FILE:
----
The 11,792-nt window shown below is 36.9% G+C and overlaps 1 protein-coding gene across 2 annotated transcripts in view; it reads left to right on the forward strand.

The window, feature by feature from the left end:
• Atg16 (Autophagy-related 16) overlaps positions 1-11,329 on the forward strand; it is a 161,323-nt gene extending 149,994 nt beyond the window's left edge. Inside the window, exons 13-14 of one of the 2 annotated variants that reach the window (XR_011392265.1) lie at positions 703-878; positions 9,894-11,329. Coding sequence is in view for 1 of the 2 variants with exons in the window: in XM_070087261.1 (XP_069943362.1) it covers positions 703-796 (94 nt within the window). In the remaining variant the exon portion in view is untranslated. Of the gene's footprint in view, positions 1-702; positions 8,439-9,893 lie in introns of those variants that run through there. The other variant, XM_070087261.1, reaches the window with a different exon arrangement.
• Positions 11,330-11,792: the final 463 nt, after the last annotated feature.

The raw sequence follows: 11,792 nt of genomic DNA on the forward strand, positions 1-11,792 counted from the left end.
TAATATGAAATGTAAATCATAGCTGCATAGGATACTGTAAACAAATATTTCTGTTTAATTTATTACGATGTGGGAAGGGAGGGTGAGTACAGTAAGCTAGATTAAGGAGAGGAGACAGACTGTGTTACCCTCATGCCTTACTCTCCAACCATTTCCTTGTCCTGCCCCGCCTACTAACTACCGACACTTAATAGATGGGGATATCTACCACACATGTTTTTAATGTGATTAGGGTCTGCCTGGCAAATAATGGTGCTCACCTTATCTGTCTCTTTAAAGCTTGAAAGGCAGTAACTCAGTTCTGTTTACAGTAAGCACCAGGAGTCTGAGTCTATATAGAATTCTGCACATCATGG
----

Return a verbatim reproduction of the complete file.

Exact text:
The 11,792-nt window shown below is 36.9% G+C and overlaps 1 protein-coding gene across 2 annotated transcripts in view; it reads left to right on the forward strand.

The window, feature by feature from the left end:
• Atg16 (Autophagy-related 16) overlaps positions 1-11,329 on the forward strand; it is a 161,323-nt gene extending 149,994 nt beyond the window's left edge. Inside the window, exons 13-14 of one of the 2 annotated variants that reach the window (XR_011392265.1) lie at positions 703-878; positions 9,894-11,329. Coding sequence is in view for 1 of the 2 variants with exons in the window: in XM_070087261.1 (XP_069943362.1) it covers positions 703-796 (94 nt within the window). In the remaining variant the exon portion in view is untranslated. Of the gene's footprint in view, positions 1-702; positions 8,439-9,893 lie in introns of those variants that run through there. The other variant, XM_070087261.1, reaches the window with a different exon arrangement.
• Positions 11,330-11,792: the final 463 nt, after the last annotated feature.

The raw sequence follows: 11,792 nt of genomic DNA on the forward strand, positions 1-11,792 counted from the left end.
TAATATGAAATGTAAATCATAGCTGCATAGGATACTGTAAACAAATATTTCTGTTTAATTTATTACGATGTGGGAAGGGAGGGTGAGTACAGTAAGCTAGATTAAGGAGAGGAGACAGACTGTGTTACCCTCATGCCTTACTCTCCAACCATTTCCTTGTCCTGCCCCGCCTACTAACTACCGACACTTAATAGATGGGGATATCTACCACACATGTTTTTAATGTGATTAGGGTCTGCCTGGCAAATAATGGTGCTCACCTTATCTGTCTCTTTAAAGCTTGAAAGGCAGTAACTCAGTTCTGTTTACAGTAAGCACCAGGAGTCTGAGTCTATATAGAATTCTGCACATCATGG